BIGGER BUSES TO HIT THE ORANGE LINE SIXTY-FIVE-FOOT-LONG VEHICLES TO ALLOW FOR ADDITIONAL RIDERS ON CROWDED ROUTE.
A futuristic, 65-foot bus will hit the road this summer on the Orange Line as MTA officials try to provide more room for current riders and entice others to get on board.
With five extra feet, the megasize bus can hold at least nine more seated passengers and up to five more standing in the aisle than the 60-foot buses shuttling residents today from North Hollywood to Woodland Hills.
The extra-long bus could help meet the soaring demand for the 14-mile Orange Line, where ridership is nearing its capacity of 22,000 weekly riders -- more than the Gold Line, said Richard Hunt, San Fernando Valley Service Sector general manager.
Just over a year in service, the Orange Line's ridership has surprised Metropolitan Transportation Authority officials who this month began running more buses during peak hours.
``We anticipated it sometime in the future, but we certainly didn't anticipate that we'd have such ridership this soon,'' Hunt said.
For one year, MTA officials will watch how the 65-foot bus performs on the route. If it handles well, the extra-long bus could slowly replace the 60-footers hauling commuters on the Orange Line today, Hunt said.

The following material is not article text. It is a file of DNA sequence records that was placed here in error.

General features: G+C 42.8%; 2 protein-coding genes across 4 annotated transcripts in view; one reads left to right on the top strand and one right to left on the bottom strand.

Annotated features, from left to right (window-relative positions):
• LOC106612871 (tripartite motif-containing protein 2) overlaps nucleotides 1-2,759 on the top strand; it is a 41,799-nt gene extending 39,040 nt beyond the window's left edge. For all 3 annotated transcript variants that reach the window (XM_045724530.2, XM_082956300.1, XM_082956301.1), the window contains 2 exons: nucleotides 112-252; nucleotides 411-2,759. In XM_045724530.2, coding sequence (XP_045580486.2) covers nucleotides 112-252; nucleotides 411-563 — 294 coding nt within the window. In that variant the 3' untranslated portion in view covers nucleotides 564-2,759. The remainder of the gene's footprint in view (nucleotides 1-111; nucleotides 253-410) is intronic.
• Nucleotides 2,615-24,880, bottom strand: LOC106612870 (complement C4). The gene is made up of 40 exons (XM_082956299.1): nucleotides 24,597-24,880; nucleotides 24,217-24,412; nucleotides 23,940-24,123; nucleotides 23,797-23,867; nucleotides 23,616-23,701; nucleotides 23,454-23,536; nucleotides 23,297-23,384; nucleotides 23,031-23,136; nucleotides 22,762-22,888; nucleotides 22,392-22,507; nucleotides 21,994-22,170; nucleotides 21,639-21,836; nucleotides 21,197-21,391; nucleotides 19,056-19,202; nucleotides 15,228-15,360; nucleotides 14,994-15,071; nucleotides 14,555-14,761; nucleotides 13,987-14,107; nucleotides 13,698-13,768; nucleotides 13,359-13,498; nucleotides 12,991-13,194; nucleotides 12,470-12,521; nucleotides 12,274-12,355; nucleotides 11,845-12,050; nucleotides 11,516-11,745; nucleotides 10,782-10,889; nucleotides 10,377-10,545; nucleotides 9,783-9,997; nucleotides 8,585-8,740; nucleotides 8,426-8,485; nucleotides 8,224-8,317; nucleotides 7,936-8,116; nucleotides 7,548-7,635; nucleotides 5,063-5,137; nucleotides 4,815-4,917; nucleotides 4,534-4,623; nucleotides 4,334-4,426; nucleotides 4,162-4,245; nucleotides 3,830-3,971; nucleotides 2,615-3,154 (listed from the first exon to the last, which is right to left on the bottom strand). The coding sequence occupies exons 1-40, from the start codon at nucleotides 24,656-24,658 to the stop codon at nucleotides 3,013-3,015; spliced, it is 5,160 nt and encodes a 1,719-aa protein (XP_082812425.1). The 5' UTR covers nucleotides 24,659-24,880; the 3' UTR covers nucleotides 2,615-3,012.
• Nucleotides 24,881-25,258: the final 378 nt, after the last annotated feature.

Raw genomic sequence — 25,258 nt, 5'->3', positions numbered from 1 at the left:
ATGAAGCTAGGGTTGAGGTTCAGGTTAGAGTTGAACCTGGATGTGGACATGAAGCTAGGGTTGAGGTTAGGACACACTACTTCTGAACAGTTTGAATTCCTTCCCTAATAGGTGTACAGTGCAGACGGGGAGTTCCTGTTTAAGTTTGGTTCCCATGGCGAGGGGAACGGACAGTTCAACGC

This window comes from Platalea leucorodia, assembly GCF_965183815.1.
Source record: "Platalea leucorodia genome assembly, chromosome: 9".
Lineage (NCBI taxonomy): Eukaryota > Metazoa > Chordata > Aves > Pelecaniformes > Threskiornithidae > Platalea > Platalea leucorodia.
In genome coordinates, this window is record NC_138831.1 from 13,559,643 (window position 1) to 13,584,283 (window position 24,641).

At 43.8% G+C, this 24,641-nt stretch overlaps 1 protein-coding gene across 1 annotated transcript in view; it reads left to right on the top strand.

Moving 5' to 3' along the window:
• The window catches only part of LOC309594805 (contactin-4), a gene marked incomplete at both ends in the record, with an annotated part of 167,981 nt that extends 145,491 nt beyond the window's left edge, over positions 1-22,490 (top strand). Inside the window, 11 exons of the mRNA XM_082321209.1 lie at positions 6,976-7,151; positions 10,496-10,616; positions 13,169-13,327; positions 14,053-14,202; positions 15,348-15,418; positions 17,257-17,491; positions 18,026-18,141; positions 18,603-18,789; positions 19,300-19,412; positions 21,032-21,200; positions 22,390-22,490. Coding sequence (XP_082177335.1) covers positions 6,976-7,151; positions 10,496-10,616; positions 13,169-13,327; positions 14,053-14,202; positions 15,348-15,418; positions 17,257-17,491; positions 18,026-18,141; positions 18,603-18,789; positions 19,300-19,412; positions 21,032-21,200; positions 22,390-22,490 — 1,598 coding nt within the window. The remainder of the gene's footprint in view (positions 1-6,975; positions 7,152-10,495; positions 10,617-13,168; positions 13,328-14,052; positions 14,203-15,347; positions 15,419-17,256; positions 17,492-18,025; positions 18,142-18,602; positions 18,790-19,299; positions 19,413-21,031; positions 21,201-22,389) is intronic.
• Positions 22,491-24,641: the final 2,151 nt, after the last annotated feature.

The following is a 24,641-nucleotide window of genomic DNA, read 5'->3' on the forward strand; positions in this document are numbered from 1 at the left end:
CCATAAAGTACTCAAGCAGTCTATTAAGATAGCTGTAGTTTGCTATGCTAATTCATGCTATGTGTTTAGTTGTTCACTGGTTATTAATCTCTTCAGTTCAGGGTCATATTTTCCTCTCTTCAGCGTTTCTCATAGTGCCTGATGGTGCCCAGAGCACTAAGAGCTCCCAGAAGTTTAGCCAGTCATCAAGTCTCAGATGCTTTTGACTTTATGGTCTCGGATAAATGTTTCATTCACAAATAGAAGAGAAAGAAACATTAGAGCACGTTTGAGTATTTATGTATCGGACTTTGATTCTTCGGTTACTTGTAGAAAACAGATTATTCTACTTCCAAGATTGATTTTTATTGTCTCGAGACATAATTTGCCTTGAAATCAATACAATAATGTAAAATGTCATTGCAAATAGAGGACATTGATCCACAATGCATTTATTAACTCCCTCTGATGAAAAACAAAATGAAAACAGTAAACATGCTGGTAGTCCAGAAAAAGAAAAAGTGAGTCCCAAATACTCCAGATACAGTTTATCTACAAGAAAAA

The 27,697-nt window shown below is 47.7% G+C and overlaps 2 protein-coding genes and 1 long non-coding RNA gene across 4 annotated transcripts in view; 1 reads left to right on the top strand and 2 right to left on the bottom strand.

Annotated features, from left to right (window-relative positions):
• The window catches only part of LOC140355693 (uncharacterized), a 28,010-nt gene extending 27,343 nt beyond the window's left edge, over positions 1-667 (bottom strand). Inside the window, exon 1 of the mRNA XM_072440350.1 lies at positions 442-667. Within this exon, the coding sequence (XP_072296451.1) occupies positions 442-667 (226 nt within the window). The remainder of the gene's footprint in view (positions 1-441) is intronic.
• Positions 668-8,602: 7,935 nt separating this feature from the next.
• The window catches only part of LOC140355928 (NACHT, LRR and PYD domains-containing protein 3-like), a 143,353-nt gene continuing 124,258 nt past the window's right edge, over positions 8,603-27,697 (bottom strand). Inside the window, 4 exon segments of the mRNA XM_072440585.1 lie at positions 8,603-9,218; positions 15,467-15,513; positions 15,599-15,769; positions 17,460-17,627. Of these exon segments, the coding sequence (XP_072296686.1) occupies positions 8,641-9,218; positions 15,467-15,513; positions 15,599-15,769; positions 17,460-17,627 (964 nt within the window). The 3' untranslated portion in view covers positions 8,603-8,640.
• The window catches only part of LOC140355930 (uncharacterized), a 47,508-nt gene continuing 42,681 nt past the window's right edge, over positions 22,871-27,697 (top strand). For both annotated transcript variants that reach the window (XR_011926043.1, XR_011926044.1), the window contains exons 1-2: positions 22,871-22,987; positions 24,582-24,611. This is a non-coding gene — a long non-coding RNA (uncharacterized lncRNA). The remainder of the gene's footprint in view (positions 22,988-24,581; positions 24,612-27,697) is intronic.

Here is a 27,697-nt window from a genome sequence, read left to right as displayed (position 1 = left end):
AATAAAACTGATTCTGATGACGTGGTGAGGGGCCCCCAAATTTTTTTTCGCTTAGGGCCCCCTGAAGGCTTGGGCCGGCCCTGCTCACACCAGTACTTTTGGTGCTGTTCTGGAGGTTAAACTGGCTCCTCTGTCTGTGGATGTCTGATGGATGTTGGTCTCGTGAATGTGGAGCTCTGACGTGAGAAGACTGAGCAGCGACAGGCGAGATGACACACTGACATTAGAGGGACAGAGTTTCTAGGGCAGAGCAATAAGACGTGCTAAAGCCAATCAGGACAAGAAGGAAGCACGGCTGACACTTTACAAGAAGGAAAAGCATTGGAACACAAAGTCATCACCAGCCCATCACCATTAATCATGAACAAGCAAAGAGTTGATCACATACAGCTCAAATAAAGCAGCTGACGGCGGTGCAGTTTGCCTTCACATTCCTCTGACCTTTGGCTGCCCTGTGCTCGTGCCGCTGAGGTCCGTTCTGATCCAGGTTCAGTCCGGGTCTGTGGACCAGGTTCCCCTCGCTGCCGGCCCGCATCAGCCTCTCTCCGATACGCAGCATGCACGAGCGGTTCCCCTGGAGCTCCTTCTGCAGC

Buses are replaced as they age and hit certain mileages. Buses on the Orange Line last year averaged 60,000 miles compared with the traditional 40-foot buses trekking across the city that annually rack up an average 43,000 miles, Hunt said.
But first the MTA will have to push for legislation to use the extra-long bus on the Orange Line, since the state's vehicle code restricts transit buses to 60-feet in length.
The transit agency received a special permit this week from CalTrans to test out the 65-foot bus.
In addition, the MTA will also look at bringing 80-foot buses to the Orange Line. The intent is to mimic rail service as much as possible.
The MTA board on Thursday approved the $100,000 to extend the bus by five feet. The average cost of the MTA's 60-foot bus is $634,000.
As interest in the Orange Line grows, ridership on all MTA bus lines increased by nearly 5 percent in 2006 and follows a trend across the country, according to the American Public Transportation Association, a Washington, D.C.-based nonprofit agency that represents public transportation agencies.
Nationwide, public transportation use increased nearly 3 percent last year, spurred by higher gas prices, which persuaded many drivers they should leave their cars in the garage.
``Sometimes the hardest thing to do is to start a new habit,'' Miller said. ``But once you start a new habit like public transportation, and you find that it's convenient and affordable and helps you de-stress, you want to stay with it.''
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|Publication:||Daily News (Los Angeles, CA)|
|Date:||Jan 26, 2007|
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